Yemeli Ortega –
Still stinging from the tear gas that beat back their attempt to breach the US-Mexican border, members of the Central American migrant caravan are starting to lose hope, and in some cases are turning back.
The migrants have played all their cards in recent days, after more than a month’s trek across Central America and Mexico — but with little success.
Their surprise bid to rush the border en masse on Sunday ended as abruptly as it began, when US Border Patrol agents fired tear gas and rubber bullets to force them back.
And attempts to sneak across the border alone or in small groups appear to be largely failing.
That leaves the roughly 5,000 migrants in the caravan with a handful of options, equally unappealing to most: wait the months or years it could take to request asylum in the United States; settle in Mexico; or give up and go home.
Their desperation is palpable at the improvised shelter where they are staying in Tijuana, across the border from San Diego.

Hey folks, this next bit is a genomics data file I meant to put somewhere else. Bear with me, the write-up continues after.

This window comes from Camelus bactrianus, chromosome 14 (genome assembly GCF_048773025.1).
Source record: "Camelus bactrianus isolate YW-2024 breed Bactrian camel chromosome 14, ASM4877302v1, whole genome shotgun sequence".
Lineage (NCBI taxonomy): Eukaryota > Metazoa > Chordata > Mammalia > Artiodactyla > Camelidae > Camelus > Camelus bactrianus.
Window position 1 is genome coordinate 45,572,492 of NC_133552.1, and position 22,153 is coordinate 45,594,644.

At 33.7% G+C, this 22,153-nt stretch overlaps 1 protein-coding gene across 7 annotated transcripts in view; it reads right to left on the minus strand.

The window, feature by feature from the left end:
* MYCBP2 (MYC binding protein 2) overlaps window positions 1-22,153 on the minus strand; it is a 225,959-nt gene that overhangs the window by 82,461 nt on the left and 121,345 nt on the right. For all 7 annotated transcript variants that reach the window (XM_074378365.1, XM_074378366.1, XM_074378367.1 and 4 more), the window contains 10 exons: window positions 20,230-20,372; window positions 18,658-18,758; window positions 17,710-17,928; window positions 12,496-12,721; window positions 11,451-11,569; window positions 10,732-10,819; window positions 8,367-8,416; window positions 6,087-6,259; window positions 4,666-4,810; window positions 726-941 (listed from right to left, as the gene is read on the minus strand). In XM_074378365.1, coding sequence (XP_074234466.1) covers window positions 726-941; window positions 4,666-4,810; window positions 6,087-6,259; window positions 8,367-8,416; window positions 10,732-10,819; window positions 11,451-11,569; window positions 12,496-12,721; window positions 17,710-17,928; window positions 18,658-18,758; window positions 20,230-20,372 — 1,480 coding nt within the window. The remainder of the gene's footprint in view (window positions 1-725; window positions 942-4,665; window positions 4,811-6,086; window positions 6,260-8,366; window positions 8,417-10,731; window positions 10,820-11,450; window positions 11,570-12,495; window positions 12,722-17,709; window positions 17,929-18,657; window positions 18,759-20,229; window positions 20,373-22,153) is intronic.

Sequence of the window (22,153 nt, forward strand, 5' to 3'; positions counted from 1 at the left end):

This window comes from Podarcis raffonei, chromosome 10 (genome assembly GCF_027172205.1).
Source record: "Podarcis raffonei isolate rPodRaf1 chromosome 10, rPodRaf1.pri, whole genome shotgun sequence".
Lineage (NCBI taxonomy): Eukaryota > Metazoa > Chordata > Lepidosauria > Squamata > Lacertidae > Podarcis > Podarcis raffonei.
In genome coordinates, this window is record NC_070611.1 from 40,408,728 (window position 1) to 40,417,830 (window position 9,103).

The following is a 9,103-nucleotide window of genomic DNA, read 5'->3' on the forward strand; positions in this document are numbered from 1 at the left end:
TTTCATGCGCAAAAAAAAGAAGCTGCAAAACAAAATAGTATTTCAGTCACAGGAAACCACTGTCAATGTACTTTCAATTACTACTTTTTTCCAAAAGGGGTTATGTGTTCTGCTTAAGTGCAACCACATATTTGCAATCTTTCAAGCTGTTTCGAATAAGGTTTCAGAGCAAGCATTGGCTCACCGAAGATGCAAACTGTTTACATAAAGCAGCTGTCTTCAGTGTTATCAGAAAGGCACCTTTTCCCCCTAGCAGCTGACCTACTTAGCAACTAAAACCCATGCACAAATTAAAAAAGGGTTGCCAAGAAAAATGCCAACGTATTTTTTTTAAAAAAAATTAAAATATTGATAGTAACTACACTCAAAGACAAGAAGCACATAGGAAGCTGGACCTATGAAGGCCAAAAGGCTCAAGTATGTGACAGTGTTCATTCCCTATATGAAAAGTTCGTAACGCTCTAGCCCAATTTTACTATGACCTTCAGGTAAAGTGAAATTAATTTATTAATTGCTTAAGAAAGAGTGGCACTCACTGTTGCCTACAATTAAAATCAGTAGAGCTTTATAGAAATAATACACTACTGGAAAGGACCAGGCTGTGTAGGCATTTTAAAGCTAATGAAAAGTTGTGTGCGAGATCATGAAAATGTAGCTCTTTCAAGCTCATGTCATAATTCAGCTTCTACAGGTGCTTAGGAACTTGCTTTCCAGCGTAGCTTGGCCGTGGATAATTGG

Living in crowded conditions, with limited toilets, disease outbreaks and two rations of food a day, many are still shell-shocked from the failed attempt by about 500 migrants to get over the chain-link border fence topped with barbed wire on Sunday.
“We thought they were going to kill us. It’s going to be hard to get to the other side,” said Brayan Casas, a 28-year-old from Honduras, showing the bruises he got when he, his wife and his son joined Sunday’s stampede.
“They learned their lesson,” an employee of Mexico’s National Migration Institute said at the shelter.
“They’ve seen they won’t be able to cross easily. They’re a lot less rebellious today.”
The migrants are fleeing poverty and violence in Central America’s “Northern Triangle” — El Salvador, Guatemala and Honduras.
US President Donald Trump has however warned of an “invasion” by a group full of “hardened criminals.”
Some migrants have tried to sneak into the US alone, without much success. “I’ve tried five times already,” said Danilo Mejia, 26, a Honduran man.
He says he does not have the $10,000 or so he would have to pay a human trafficker, or “coyote,” to bring him into the United States.
But sneaking in through the desert is perilous. Hundreds of migrants die trying every year, of dehydration, hypothermia or snake bites. — AFP
Yemeli Ortega –